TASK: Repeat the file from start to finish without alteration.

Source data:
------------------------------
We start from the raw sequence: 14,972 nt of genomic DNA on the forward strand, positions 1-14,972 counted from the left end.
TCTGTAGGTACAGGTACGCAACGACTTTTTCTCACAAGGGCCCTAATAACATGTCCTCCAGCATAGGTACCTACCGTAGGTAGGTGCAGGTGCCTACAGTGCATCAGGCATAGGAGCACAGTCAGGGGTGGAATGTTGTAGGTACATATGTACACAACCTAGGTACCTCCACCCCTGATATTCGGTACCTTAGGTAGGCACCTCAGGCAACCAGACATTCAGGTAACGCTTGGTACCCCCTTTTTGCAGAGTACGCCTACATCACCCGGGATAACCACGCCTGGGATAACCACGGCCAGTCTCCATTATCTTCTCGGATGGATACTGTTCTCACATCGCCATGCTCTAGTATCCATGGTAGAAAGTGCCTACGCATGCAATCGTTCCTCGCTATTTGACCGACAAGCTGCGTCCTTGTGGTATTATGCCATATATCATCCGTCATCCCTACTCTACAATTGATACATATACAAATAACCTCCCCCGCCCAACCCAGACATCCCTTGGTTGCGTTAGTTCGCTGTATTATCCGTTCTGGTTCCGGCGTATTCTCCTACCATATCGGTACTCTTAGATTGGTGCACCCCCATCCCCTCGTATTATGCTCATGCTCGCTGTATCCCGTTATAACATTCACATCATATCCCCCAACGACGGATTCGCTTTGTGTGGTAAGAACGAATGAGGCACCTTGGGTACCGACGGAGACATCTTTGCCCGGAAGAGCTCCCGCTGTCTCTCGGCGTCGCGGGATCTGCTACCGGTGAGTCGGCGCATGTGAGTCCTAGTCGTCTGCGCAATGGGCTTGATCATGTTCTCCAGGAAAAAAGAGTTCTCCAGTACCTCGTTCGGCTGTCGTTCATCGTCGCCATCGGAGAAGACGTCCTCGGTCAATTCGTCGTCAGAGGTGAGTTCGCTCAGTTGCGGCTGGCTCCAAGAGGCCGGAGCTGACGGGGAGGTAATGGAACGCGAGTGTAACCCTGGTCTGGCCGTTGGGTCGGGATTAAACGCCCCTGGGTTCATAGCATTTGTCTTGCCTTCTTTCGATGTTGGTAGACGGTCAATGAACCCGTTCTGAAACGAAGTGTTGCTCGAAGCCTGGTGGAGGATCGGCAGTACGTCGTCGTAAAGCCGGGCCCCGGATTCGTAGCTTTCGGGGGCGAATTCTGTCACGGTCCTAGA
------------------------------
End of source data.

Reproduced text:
We start from the raw sequence: 14,972 nt of genomic DNA on the forward strand, positions 1-14,972 counted from the left end.
TCTGTAGGTACAGGTACGCAACGACTTTTTCTCACAAGGGCCCTAATAACATGTCCTCCAGCATAGGTACCTACCGTAGGTAGGTGCAGGTGCCTACAGTGCATCAGGCATAGGAGCACAGTCAGGGGTGGAATGTTGTAGGTACATATGTACACAACCTAGGTACCTCCACCCCTGATATTCGGTACCTTAGGTAGGCACCTCAGGCAACCAGACATTCAGGTAACGCTTGGTACCCCCTTTTTGCAGAGTACGCCTACATCACCCGGGATAACCACGCCTGGGATAACCACGGCCAGTCTCCATTATCTTCTCGGATGGATACTGTTCTCACATCGCCATGCTCTAGTATCCATGGTAGAAAGTGCCTACGCATGCAATCGTTCCTCGCTATTTGACCGACAAGCTGCGTCCTTGTGGTATTATGCCATATATCATCCGTCATCCCTACTCTACAATTGATACATATACAAATAACCTCCCCCGCCCAACCCAGACATCCCTTGGTTGCGTTAGTTCGCTGTATTATCCGTTCTGGTTCCGGCGTATTCTCCTACCATATCGGTACTCTTAGATTGGTGCACCCCCATCCCCTCGTATTATGCTCATGCTCGCTGTATCCCGTTATAACATTCACATCATATCCCCCAACGACGGATTCGCTTTGTGTGGTAAGAACGAATGAGGCACCTTGGGTACCGACGGAGACATCTTTGCCCGGAAGAGCTCCCGCTGTCTCTCGGCGTCGCGGGATCTGCTACCGGTGAGTCGGCGCATGTGAGTCCTAGTCGTCTGCGCAATGGGCTTGATCATGTTCTCCAGGAAAAAAGAGTTCTCCAGTACCTCGTTCGGCTGTCGTTCATCGTCGCCATCGGAGAAGACGTCCTCGGTCAATTCGTCGTCAGAGGTGAGTTCGCTCAGTTGCGGCTGGCTCCAAGAGGCCGGAGCTGACGGGGAGGTAATGGAACGCGAGTGTAACCCTGGTCTGGCCGTTGGGTCGGGATTAAACGCCCCTGGGTTCATAGCATTTGTCTTGCCTTCTTTCGATGTTGGTAGACGGTCAATGAACCCGTTCTGAAACGAAGTGTTGCTCGAAGCCTGGTGGAGGATCGGCAGTACGTCGTCGTAAAGCCGGGCCCCGGATTCGTAGCTTTCGGGGGCGAATTCTGTCACGGTCCTAGA